By Kevin Aldridge
Enquirer staff writer
DOWNTOWN - Some people came down Saturday to Bicentennial Commons at Sawyer Point and Yeatman's Cove Park to enjoy sunny skies and catch a breeze off the river.
Others came to sample the food and entertainment.
Many came to reunite with old friends and family.
For Deborah Miller of Avondale, this weekend's 2004 Midwest Regional Black Family Reunion was all about fellowship and keeping with a long-standing family tradition.
Byron Stallworth and his daughter Maylt, 4, take part in the Black Family Reunion Parade.
(Enquirer photo/ERNEST COLEMAN)
"We've been coming down here for 16 years to the parade and concert," said Miller, 49, who came with her daughter and mother. "We enjoy coming and seeing the family and friends we haven't seen in a while. We're just like one big happy family."
Thousands of people strolled along the riverfront Saturday visiting vendors and information booths that stretched from one end of Yeatman's Cove to Bicentennial Commons. Children shot basketball and played games, while many adults simply relaxed in lawn chairs and listened to bands playing on the pavilion's main stage.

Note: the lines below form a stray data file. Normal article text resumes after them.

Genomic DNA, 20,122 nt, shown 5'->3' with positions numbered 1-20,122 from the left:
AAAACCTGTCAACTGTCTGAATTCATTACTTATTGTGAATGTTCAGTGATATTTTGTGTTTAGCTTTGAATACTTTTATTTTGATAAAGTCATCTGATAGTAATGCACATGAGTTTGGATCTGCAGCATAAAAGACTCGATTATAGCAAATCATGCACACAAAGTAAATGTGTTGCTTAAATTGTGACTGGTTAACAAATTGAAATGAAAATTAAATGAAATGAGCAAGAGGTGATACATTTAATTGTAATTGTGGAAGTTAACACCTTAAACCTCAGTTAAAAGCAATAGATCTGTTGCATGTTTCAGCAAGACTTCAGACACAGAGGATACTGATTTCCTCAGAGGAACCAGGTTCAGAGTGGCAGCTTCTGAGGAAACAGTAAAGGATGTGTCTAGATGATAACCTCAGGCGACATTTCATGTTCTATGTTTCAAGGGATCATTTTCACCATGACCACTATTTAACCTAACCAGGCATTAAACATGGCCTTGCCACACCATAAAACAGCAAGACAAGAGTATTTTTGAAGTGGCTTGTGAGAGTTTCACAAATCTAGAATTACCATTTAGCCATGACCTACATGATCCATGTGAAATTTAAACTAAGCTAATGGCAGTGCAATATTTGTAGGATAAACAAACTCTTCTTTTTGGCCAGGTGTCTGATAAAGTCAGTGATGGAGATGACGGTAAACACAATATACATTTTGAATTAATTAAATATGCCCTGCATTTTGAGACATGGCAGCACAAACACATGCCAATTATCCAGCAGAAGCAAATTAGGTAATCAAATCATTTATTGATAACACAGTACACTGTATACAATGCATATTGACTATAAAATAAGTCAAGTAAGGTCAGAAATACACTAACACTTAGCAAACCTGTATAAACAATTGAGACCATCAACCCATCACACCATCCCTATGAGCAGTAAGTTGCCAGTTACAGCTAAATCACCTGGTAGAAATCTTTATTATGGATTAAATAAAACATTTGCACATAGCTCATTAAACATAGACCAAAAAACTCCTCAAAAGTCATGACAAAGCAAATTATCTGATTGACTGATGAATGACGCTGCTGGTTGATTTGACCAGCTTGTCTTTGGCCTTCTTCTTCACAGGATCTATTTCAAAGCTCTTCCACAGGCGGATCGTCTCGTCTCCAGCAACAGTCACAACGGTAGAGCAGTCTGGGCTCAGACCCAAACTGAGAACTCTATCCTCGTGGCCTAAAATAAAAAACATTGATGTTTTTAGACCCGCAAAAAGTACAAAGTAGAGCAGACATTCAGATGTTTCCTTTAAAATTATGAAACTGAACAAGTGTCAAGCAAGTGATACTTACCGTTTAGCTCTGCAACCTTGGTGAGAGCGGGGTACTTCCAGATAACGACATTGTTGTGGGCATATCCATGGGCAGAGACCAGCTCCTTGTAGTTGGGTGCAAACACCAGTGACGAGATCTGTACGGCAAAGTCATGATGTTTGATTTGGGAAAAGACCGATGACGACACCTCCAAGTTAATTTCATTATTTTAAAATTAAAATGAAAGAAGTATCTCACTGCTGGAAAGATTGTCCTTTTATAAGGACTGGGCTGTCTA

The three-day celebration, which ends today, is expected to attract nearly 200,000 people and pump an estimated $16 million into the local economy. Organizers said they couldn't have asked for better weather for the festivities.
"The whole goal is to get the message out that the black family is alive and well and still together," said Ron Sheppard, site coordinator for the reunion. "This event truly has a family reunion feel to it. It's nice to see people out here enjoying themselves."
The Black Family Reunion was started by the National Council of Negro Women to challenge reports of the demise of the black family. It has since grown into one of the nation's largest family-oriented events.
Mark Watkins of Mt. Auburn said it is that sense of family that has drawn him to the event for the past 10 years. Watkins said he was glad to see the celebration has broadened beyond food and music to registering people to vote and educating them on health and other social issues.
"Family comes first before anything else," said Watkins, who sat underneath the shade of a tree near the Commons. "All of us are family and if we treat it as such things would be great all the time."
James and Barbara Griffin of Elsmere,were reclined in their lawn chairs at Yeatman's Cove sharing a conversation as music blared in the background.
"I come for the entertainment. She comes for the funnel cakes," James Griffin said.
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